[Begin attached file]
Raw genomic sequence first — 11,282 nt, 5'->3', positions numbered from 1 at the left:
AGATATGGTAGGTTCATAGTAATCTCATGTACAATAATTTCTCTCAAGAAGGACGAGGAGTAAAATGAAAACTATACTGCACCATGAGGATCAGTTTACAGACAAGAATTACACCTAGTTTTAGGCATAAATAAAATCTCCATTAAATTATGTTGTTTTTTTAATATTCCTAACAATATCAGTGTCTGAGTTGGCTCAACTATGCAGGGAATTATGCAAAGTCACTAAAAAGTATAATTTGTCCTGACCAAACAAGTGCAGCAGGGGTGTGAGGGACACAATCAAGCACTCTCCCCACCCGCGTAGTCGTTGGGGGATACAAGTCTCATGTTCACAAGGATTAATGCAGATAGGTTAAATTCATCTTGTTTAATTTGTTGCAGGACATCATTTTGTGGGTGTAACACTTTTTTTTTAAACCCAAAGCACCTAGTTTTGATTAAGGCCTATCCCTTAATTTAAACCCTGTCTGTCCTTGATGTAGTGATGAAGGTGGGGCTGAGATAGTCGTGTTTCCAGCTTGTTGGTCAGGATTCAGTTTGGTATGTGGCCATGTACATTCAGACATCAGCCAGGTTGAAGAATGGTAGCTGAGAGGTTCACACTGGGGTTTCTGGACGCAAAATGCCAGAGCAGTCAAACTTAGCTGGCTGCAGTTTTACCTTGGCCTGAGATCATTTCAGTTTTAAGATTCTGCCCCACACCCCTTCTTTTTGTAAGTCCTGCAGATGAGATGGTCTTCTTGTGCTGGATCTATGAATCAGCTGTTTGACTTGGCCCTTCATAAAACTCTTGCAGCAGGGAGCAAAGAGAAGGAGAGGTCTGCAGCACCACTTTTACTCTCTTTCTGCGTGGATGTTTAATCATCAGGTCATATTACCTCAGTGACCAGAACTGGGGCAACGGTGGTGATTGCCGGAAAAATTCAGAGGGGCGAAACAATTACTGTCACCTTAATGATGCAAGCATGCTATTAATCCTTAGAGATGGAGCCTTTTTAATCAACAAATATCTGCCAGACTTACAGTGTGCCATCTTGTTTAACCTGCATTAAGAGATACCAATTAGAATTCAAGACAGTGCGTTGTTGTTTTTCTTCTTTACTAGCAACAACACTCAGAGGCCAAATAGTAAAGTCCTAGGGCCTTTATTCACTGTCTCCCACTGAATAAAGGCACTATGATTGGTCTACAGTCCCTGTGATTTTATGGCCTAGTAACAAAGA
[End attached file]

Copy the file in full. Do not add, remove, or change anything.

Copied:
Raw genomic sequence first — 11,282 nt, 5'->3', positions numbered from 1 at the left:
AGATATGGTAGGTTCATAGTAATCTCATGTACAATAATTTCTCTCAAGAAGGACGAGGAGTAAAATGAAAACTATACTGCACCATGAGGATCAGTTTACAGACAAGAATTACACCTAGTTTTAGGCATAAATAAAATCTCCATTAAATTATGTTGTTTTTTTAATATTCCTAACAATATCAGTGTCTGAGTTGGCTCAACTATGCAGGGAATTATGCAAAGTCACTAAAAAGTATAATTTGTCCTGACCAAACAAGTGCAGCAGGGGTGTGAGGGACACAATCAAGCACTCTCCCCACCCGCGTAGTCGTTGGGGGATACAAGTCTCATGTTCACAAGGATTAATGCAGATAGGTTAAATTCATCTTGTTTAATTTGTTGCAGGACATCATTTTGTGGGTGTAACACTTTTTTTTTAAACCCAAAGCACCTAGTTTTGATTAAGGCCTATCCCTTAATTTAAACCCTGTCTGTCCTTGATGTAGTGATGAAGGTGGGGCTGAGATAGTCGTGTTTCCAGCTTGTTGGTCAGGATTCAGTTTGGTATGTGGCCATGTACATTCAGACATCAGCCAGGTTGAAGAATGGTAGCTGAGAGGTTCACACTGGGGTTTCTGGACGCAAAATGCCAGAGCAGTCAAACTTAGCTGGCTGCAGTTTTACCTTGGCCTGAGATCATTTCAGTTTTAAGATTCTGCCCCACACCCCTTCTTTTTGTAAGTCCTGCAGATGAGATGGTCTTCTTGTGCTGGATCTATGAATCAGCTGTTTGACTTGGCCCTTCATAAAACTCTTGCAGCAGGGAGCAAAGAGAAGGAGAGGTCTGCAGCACCACTTTTACTCTCTTTCTGCGTGGATGTTTAATCATCAGGTCATATTACCTCAGTGACCAGAACTGGGGCAACGGTGGTGATTGCCGGAAAAATTCAGAGGGGCGAAACAATTACTGTCACCTTAATGATGCAAGCATGCTATTAATCCTTAGAGATGGAGCCTTTTTAATCAACAAATATCTGCCAGACTTACAGTGTGCCATCTTGTTTAACCTGCATTAAGAGATACCAATTAGAATTCAAGACAGTGCGTTGTTGTTTTTCTTCTTTACTAGCAACAACACTCAGAGGCCAAATAGTAAAGTCCTAGGGCCTTTATTCACTGTCTCCCACTGAATAAAGGCACTATGATTGGTCTACAGTCCCTGTGATTTTATGGCCTAGTAACAAAGA